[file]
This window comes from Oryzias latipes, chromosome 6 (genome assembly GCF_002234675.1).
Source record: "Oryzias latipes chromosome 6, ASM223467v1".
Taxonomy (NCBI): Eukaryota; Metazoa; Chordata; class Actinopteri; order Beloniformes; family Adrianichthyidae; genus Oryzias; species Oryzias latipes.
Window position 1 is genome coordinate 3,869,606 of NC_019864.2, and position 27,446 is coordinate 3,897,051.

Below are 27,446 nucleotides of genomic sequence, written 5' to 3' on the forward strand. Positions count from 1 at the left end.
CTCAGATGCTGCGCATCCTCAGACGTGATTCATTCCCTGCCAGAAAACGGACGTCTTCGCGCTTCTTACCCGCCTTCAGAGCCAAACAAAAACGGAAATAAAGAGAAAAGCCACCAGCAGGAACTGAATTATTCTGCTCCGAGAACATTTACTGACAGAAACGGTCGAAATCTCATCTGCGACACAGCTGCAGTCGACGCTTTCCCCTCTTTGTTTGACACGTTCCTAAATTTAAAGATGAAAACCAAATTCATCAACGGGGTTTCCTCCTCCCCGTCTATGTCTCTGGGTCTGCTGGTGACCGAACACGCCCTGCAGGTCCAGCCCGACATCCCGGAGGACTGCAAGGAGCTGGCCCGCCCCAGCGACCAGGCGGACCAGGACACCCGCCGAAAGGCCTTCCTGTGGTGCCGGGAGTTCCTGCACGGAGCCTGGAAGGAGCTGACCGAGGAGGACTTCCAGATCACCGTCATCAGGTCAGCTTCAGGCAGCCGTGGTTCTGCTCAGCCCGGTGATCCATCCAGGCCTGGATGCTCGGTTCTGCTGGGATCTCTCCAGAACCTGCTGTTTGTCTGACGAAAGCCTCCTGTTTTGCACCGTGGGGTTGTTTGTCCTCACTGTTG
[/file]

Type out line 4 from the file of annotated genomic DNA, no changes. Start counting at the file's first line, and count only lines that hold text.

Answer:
Window position 1 is genome coordinate 3,869,606 of NC_019864.2, and position 27,446 is coordinate 3,897,051.